I am a firm believer in that there is no such thing as simple as a “bad person.” The abuser wasn’t all bad, or else you never would have fallen for him/her… but they clearly were far from all good or else the abuse would not have happened. It is okay to remember the different layers and shades of the relationship. Your feelings never have to fit into one clean definition. Just don’t let it consume you, don’t think about it too much.

On Future Relationships

A question has been asked since I left my abusive relationship: when will I start my next one? There is no time table, nor should there be. I will use an analogy to make my point. Going for a relationship can be like going food shopping: never do it when you’re hungry. You inevitably come home with at least one thing you don’t want. Loneliness is like sadness: we hate it. We hate feeling it. Sometimes, we can hate it so much that we will do anything to change it. Yet loneliness should never be the primary reason (or really a reason at all) to start a relationship. Most healthy relationships are born out of a desire to share, and a trust that you can be fully open with another person. The problem with loneliness, in addition to being an emotion we try naturally to get rid of, is that it is selfish. You’re beginning a relationship, involving another human being, just to make yourself feel better.

You are always in a relationship with yourself. Make sure it is healthy before you involve another person.
You are always in a relationship with yourself. Make sure it is healthy before you involve another person.

In my time healing, I have had many nights where the desire is strong to go out and find someone, anyone, just to distract me from what I’m feeling – but feeling is part of healing. It really is. Time, and attention devoted to equalizing the parts of life (job, hobby, passion) will help far more in the long run than hopping from relationship to relationship. That is akin to opening a wound every day. Sometimes things need to heal. There are other ways to relieve the primal needs to loneliness, ones that don’t involve other lives.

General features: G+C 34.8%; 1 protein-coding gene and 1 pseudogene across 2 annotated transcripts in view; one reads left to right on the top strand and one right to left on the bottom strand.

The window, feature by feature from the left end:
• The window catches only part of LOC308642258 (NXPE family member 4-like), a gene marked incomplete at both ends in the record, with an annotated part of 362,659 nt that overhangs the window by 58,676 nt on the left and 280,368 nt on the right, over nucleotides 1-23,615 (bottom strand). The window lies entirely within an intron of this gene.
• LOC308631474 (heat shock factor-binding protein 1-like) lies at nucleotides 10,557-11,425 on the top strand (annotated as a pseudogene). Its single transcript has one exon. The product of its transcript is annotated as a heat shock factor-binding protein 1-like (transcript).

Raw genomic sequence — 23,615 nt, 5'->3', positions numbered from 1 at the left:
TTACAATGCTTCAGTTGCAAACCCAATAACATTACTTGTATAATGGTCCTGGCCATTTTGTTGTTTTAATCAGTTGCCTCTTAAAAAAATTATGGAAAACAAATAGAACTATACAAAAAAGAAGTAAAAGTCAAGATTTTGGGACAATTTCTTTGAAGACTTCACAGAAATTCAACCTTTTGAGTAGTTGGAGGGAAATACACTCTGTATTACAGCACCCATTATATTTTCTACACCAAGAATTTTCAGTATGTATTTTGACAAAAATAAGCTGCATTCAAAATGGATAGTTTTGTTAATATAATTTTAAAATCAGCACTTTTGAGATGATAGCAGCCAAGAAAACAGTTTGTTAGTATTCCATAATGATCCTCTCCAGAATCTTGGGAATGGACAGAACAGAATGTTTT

The day you should enter the next relationship is the day you have found someone you feel truly open with, and want to share something.

This is actually one of my favorite quotes, I didn't just choose it because it made sense. I find these to be words to live by.
This is actually one of my favorite quotes, I didn’t just choose it because it made sense. I find these to be words to live by.


Well, that will do it for sagely advice for now. Again, most of this came from much wiser people than I – and I advise you to seek those people out, whether it be through written word, counseling, support group, or whatever method you take. Perhaps I shall write an update in a year and report on how healing has changed. I hope that this series has been helpful to you so far. My goal was to give writings at every stage, from the immediacy of the next day to the reflection of months down the road. Who only knows what new lessons will turn up in the next year.

I hope you continue to heal. It is a hard journey, and sadly not one everyone makes. There are those who never recover from abuse and their lives appear controlled by solely the negative of what life has to offer. You’re worth more than that. Every soul on this planet is. I will leave you with one last exercise idea. Write down what matters to you and who you want to be. Look at what you have written. Say it out loud, say it as confidently as possible. Were there parts where your voice faltered? Right down what can be done to fix those weak spots.